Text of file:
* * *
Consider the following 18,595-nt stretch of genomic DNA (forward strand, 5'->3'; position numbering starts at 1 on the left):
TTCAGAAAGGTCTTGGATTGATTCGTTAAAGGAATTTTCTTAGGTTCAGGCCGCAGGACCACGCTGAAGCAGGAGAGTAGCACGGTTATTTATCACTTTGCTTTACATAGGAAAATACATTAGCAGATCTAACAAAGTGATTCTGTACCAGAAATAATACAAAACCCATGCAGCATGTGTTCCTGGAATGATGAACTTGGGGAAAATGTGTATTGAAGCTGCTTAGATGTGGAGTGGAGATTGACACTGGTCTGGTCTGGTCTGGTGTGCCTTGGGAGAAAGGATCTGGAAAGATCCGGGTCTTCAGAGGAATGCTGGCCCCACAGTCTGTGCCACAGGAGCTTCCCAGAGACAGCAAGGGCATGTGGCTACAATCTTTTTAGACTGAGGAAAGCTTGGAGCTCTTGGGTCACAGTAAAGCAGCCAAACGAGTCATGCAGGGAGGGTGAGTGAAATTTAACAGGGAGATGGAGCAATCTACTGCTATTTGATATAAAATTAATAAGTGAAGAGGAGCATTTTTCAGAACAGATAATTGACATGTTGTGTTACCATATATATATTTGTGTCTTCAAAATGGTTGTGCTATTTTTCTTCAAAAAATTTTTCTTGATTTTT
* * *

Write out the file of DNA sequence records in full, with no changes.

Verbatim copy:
Consider the following 18,595-nt stretch of genomic DNA (forward strand, 5'->3'; position numbering starts at 1 on the left):
TTCAGAAAGGTCTTGGATTGATTCGTTAAAGGAATTTTCTTAGGTTCAGGCCGCAGGACCACGCTGAAGCAGGAGAGTAGCACGGTTATTTATCACTTTGCTTTACATAGGAAAATACATTAGCAGATCTAACAAAGTGATTCTGTACCAGAAATAATACAAAACCCATGCAGCATGTGTTCCTGGAATGATGAACTTGGGGAAAATGTGTATTGAAGCTGCTTAGATGTGGAGTGGAGATTGACACTGGTCTGGTCTGGTCTGGTGTGCCTTGGGAGAAAGGATCTGGAAAGATCCGGGTCTTCAGAGGAATGCTGGCCCCACAGTCTGTGCCACAGGAGCTTCCCAGAGACAGCAAGGGCATGTGGCTACAATCTTTTTAGACTGAGGAAAGCTTGGAGCTCTTGGGTCACAGTAAAGCAGCCAAACGAGTCATGCAGGGAGGGTGAGTGAAATTTAACAGGGAGATGGAGCAATCTACTGCTATTTGATATAAAATTAATAAGTGAAGAGGAGCATTTTTCAGAACAGATAATTGACATGTTGTGTTACCATATATATATTTGTGTCTTCAAAATGGTTGTGCTATTTTTCTTCAAAAAATTTTTCTTGATTTTT